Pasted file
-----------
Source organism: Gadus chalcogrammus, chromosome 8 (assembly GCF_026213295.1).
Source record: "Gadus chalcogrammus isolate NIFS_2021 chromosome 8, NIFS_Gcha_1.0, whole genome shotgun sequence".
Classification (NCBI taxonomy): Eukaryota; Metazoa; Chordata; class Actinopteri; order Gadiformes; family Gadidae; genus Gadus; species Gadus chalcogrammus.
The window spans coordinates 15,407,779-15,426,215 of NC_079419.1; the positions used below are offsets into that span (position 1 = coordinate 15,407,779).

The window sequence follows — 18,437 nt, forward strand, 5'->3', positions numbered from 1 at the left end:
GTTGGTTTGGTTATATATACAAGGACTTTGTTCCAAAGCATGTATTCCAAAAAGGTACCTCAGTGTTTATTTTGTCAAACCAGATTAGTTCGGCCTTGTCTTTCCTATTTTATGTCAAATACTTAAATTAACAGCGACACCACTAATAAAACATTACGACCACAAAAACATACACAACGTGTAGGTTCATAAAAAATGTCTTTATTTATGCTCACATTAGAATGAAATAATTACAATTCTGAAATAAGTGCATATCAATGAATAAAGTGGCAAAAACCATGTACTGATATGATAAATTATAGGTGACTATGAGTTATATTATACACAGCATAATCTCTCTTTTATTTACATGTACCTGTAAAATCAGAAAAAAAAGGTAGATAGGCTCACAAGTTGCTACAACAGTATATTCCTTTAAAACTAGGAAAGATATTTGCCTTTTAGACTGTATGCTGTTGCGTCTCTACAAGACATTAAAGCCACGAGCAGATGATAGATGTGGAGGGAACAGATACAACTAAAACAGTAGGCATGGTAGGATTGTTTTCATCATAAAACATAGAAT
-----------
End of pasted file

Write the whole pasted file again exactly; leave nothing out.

Source organism: Gadus chalcogrammus, chromosome 8 (assembly GCF_026213295.1).
Source record: "Gadus chalcogrammus isolate NIFS_2021 chromosome 8, NIFS_Gcha_1.0, whole genome shotgun sequence".
Classification (NCBI taxonomy): Eukaryota; Metazoa; Chordata; class Actinopteri; order Gadiformes; family Gadidae; genus Gadus; species Gadus chalcogrammus.
The window spans coordinates 15,407,779-15,426,215 of NC_079419.1; the positions used below are offsets into that span (position 1 = coordinate 15,407,779).

The window sequence follows — 18,437 nt, forward strand, 5'->3', positions numbered from 1 at the left end:
GTTGGTTTGGTTATATATACAAGGACTTTGTTCCAAAGCATGTATTCCAAAAAGGTACCTCAGTGTTTATTTTGTCAAACCAGATTAGTTCGGCCTTGTCTTTCCTATTTTATGTCAAATACTTAAATTAACAGCGACACCACTAATAAAACATTACGACCACAAAAACATACACAACGTGTAGGTTCATAAAAAATGTCTTTATTTATGCTCACATTAGAATGAAATAATTACAATTCTGAAATAAGTGCATATCAATGAATAAAGTGGCAAAAACCATGTACTGATATGATAAATTATAGGTGACTATGAGTTATATTATACACAGCATAATCTCTCTTTTATTTACATGTACCTGTAAAATCAGAAAAAAAAGGTAGATAGGCTCACAAGTTGCTACAACAGTATATTCCTTTAAAACTAGGAAAGATATTTGCCTTTTAGACTGTATGCTGTTGCGTCTCTACAAGACATTAAAGCCACGAGCAGATGATAGATGTGGAGGGAACAGATACAACTAAAACAGTAGGCATGGTAGGATTGTTTTCATCATAAAACATAGAAT